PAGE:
Gov. Brad Little said he intends to issue a planned executive order soon to try to tackle opioid abuse in Idaho.
Little discussed several ideas he is considering with the Post Register editorial board Thursday, which he said would build on the state’s existing opioid plan. He said he would have to look at how to use the increased funding for substance abuse treatment the state is expected to get due to Medicaid expansion — one of the waivers the state is requesting would screen Medicaid enrollees for substance abuse and would let the state spend more Medicaid money on substance abuse treatment than it could otherwise. Little said he would talk to people in the medical and social services community about what their needs are and where that money could best be spent.
Little said in his State of the State speech in January he intended to issue such an order, saying it would “formalize a five-year action plan created through the Idaho Office of Drug Policy and the Department of Health and Welfare, broadening efforts to combat addiction while directing future resources and creating non-offender programs for substance abuse,” according to a news release after the speech. He has reiterated this in news releases and media appearances a couple of times since then.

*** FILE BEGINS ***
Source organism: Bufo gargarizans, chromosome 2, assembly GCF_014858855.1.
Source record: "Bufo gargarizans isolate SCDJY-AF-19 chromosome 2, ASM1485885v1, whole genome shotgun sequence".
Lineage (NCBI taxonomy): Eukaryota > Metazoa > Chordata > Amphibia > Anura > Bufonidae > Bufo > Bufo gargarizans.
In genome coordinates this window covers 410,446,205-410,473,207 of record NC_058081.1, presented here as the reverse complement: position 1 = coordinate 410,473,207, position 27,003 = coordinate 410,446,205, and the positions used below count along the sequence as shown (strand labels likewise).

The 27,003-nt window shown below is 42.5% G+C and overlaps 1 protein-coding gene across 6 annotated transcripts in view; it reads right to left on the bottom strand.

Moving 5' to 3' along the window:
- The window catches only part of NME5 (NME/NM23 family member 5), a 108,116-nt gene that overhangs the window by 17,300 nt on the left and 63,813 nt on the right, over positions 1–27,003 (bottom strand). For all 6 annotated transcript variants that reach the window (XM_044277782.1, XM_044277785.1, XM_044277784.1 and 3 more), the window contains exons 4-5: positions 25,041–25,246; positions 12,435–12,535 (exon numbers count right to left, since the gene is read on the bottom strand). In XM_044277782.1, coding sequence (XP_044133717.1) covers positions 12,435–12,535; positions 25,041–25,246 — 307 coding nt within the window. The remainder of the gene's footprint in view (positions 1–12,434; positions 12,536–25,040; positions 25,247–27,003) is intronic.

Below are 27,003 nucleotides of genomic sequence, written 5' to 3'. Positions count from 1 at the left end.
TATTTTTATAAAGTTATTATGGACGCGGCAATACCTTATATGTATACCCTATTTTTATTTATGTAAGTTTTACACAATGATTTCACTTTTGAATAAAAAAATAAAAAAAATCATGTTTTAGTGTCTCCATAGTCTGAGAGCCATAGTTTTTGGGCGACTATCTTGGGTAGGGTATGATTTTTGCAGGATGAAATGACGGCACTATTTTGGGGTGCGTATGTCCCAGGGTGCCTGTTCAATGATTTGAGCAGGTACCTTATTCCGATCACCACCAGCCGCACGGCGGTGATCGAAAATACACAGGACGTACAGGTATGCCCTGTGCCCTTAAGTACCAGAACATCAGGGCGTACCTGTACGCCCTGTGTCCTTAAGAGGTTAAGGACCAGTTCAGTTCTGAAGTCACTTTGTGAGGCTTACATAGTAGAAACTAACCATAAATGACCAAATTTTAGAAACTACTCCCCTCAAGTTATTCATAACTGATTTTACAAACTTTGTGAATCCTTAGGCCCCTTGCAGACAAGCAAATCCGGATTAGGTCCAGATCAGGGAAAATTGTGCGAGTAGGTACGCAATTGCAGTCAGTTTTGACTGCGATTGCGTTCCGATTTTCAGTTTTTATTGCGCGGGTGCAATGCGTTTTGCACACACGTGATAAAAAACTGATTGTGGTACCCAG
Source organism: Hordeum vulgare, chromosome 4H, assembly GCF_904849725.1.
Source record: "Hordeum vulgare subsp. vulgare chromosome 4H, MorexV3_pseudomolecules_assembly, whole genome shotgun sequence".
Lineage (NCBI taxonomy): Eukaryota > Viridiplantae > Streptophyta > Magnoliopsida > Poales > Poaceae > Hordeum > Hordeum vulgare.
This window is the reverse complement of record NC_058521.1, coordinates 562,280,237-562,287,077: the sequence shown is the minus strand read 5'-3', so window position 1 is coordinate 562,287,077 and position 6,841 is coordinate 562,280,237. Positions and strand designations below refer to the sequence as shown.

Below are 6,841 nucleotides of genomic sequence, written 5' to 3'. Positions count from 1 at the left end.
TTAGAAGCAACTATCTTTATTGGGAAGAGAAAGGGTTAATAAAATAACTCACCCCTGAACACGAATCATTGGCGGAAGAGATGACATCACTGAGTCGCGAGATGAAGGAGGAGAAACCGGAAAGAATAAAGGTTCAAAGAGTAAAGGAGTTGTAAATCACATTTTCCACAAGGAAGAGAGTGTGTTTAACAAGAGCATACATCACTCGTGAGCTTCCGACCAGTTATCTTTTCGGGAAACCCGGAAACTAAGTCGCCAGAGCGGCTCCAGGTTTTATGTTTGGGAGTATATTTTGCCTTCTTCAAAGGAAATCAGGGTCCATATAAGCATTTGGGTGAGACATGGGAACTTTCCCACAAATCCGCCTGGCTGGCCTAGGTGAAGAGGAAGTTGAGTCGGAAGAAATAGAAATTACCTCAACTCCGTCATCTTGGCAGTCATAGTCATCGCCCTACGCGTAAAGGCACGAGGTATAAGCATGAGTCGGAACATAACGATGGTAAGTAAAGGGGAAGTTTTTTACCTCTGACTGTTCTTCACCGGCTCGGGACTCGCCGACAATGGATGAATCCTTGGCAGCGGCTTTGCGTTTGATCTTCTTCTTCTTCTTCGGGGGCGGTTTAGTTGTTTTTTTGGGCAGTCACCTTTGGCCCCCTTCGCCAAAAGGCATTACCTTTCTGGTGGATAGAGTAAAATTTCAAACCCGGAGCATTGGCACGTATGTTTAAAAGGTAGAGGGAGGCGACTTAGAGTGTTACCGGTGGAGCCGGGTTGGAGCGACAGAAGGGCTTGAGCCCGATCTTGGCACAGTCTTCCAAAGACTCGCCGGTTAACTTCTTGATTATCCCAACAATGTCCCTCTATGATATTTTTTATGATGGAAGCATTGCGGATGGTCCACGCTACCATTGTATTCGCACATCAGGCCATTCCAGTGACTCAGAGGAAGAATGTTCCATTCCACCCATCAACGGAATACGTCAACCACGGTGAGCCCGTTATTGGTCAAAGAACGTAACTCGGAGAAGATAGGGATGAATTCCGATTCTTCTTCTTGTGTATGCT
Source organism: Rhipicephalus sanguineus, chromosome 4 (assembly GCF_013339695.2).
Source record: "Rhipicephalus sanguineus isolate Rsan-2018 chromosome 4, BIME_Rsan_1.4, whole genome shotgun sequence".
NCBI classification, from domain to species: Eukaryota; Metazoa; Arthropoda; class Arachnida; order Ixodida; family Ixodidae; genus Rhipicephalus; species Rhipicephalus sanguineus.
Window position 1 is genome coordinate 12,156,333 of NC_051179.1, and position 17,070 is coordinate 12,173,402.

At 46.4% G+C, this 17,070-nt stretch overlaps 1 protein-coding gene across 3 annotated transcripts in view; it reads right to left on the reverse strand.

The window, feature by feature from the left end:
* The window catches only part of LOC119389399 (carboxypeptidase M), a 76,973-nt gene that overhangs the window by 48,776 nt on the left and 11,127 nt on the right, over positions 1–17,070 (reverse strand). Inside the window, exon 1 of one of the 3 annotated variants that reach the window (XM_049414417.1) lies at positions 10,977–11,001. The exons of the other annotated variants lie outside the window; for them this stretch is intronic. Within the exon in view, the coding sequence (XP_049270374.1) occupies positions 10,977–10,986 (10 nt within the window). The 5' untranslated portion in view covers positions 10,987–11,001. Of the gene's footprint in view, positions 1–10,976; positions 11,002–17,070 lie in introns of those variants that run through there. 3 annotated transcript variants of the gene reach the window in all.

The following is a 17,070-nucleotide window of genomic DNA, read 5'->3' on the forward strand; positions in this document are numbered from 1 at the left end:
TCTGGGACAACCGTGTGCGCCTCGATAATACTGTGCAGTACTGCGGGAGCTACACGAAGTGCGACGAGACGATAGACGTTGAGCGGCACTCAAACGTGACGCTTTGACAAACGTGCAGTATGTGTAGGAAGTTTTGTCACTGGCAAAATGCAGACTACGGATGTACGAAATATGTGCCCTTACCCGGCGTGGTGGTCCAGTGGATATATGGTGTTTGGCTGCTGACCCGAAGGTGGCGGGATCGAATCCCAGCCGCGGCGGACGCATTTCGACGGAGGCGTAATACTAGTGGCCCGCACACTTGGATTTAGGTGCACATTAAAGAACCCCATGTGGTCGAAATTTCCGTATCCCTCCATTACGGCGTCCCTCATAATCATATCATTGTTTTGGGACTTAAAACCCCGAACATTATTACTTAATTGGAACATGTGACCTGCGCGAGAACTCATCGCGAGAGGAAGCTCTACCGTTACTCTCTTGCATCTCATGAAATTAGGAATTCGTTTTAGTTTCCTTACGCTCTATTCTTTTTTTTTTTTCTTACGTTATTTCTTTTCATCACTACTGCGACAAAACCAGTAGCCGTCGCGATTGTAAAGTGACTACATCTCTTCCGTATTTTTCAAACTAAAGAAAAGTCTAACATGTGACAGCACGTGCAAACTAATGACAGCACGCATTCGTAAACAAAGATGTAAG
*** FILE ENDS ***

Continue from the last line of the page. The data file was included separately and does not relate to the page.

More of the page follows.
Also, Little said Thursday, one of his goals is to increase access to treatment programs for people who don’t have a lot of money, in the hopes that more people can be helped before they get arrested and end up in drug court.
“We’ve got to holistically get our arms around the substance abuse, mental health, and how that affects health care and the families in Idaho,” he said.
While opioid abuse and drug overdose death rates in Idaho are below the national average, opioid abuse here, like the rest of the nation, is a much bigger problem than it was 10 years ago, and the Idaho Falls and Pocatello areas have had the highest overdose death rates in the state for much of this decade.
The problem has become more of a public policy focus in the past few years, both in Idaho and nationally. Little signed legislation this year to greatly expand access to the opioid-overdose-reversing drug Naloxone, making it available from any licensed or registered health care professional.